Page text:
Political Islam and Democracy

13.01.2012 - Interview

Foreign Minister Guido Westerwelle addresses the role of Islamic political parties in the changes underway in North Africa and the Arab world.

In an opinion article, Foreign Minister Guido Westerwelle addresses the role of Islamic political parties in the changes underway in North Africa and the Arab world.

In an article published in the 13 January issue of the Frankfurter Allgemeine Zeitung, Foreign Minister Guido Westerwelle addresses the role of Islamic political parties in the changes underway in North Africa and the Arab world.

The Arab Spring faces three dangers. The first of these is restoration – that is, a resurgence of the forces of the old autocratic regimes. Secondly, economic failure could stoke social tensions and spark new unrest. Thirdly, democratic change could be undermined by radical, fundamentalist Islamist movements.

We need to support processes of transition in North Africa and the Arab world – politically and economically. Through investment, educational partnerships and more open markets, we can do a great deal to improve people’s economic prospects and give them more opportunities in life.

Politically, we should push to anchor democratic institutions and processes in these societies and to increase participation and plurality. In doing so, how are we to approach political groups whose political agenda is based on the values and morals of Islam? In places where elections have been or will be held, the majority of voters favour parties with Islamic leanings. How are we to greet the presence of Islam in politics?

It is important for us to take a sober and unbiased view. Political Islam is not the same thing as radical Islamism. An Islamic orientation does not in itself mean that a group has retrograde, anti modern, anti democratic or anti freedom views.

We need to learn to look carefully and to differentiate. Of course, there are also some fundamentalist, truly “Islamist” groups which have entered the political fray, and we have no prospect of successful dialogue with these groups. But what we have tended to see so far in Tunisia and Morocco, for example, are victories for more moderate Islamic parties.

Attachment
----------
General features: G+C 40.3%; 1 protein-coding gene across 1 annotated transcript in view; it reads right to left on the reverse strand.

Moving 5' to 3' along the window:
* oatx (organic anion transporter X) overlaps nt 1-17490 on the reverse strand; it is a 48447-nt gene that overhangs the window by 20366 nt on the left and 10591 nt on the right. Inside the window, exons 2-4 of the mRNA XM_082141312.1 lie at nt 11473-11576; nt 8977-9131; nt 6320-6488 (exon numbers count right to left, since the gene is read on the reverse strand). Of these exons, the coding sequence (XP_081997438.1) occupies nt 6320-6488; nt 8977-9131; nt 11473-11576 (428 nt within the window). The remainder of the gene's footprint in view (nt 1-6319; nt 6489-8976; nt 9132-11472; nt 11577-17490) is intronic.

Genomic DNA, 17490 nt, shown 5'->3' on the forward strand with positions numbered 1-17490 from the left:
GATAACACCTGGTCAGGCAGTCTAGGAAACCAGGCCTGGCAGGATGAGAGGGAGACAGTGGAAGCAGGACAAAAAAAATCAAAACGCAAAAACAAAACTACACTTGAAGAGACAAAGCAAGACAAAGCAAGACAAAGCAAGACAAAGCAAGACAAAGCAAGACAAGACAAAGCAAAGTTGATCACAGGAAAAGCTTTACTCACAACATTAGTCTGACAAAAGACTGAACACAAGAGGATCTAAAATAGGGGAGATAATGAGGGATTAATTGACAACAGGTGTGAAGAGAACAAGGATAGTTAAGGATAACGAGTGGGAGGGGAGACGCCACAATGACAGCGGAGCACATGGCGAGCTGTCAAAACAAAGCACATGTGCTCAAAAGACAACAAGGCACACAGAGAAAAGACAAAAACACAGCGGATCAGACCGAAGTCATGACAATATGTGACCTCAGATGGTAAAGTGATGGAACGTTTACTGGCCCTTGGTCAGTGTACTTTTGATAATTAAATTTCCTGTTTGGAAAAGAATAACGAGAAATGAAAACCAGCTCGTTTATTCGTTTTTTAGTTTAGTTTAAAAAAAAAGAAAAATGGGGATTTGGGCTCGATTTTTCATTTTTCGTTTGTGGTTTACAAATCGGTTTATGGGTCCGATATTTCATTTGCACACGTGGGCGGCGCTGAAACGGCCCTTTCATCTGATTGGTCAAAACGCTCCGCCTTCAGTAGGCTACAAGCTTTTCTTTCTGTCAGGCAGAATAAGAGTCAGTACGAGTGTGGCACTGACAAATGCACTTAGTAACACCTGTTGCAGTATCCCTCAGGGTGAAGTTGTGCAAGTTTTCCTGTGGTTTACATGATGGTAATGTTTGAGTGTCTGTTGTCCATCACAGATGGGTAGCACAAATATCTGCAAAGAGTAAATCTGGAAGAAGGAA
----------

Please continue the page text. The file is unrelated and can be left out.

We especially need to seek dialogue with these moderate forces about the relationships between state and society, politics and religion. After all, parties inspired by Islamic values and national traditions currently stand the best chance for long-term development into parties with a broad electoral base in the region. We must respect the wish of parties in North African countries to shape their politics with Islamic values, just as it is self evident in Europe that many parties feel a commitment to Christian values and base their political beliefs on them.

The decisive issue for us has to be the attitude of Islamic political parties towards democracy. Are these Islamic democratic parties, in the sense in which the European political spectrum naturally includes Christian democratic parties? I am confident that an Islamic orientation can be linked with democratic convictions, that Islam can be compatible with democracy.

The transition countries of North Africa can offer concrete evidence of this. Many representatives of moderate Islamic groups in North Africa are already looking to developments in Turkey, where the JDP – despite all the criticisms that could be made of it – offers an example of a party bound to both Islamic roots and democratic principles which is currently the country’s leading political force.

We need to take a closer look at the platforms of the Islamic parties, and above all we need to measure them by their actions. The key thing is a commitment to democracy and the rule of law, to a pluralistic society and religious tolerance as well as to the preservation of both domestic and external peace. These are the six criteria that we are applying, the six commitments we are calling for. Whoever adheres to them can count on our support.

In Tunisia, the Ennahda Party won a majority in the recent Constituent Assembly elections. Representatives of Ennahda describe the party as seeking to reconcile tradition and Islamic identity with the challenges of modern societies; they also, however, invoke democracy and plurality as the political framework for their actions. After the elections, Ennahda entered into a coalition with secular parties. These are encouraging signs along the path towards a political landscape with a prominent place for Islamic democratic parties. We should do our part to encourage positive developments by offering dialogue and support for a sustainable transformation to a plural and democratic society.

One thing is clear: the break with the autocratic past cannot be completed overnight. It demands patience and stamina on both sides of the Mediterranean. The Arab Spring has set in motion fundamental political changes and profound societal shifts. The toppling of autocrats and dictators in Tunisia, Libya and Egypt has completed the initial phase of revolutionary change. But the far longer phase of political, societal and economic reconstruction has only just begun.

There is an opportunity for moderate Islamic forces to permanently establish themselves in the form of Islamic democratic parties. It is very much in our interest for Islamic democratic parties to become established as a role model. That is why we should do everything we can to support this approach.

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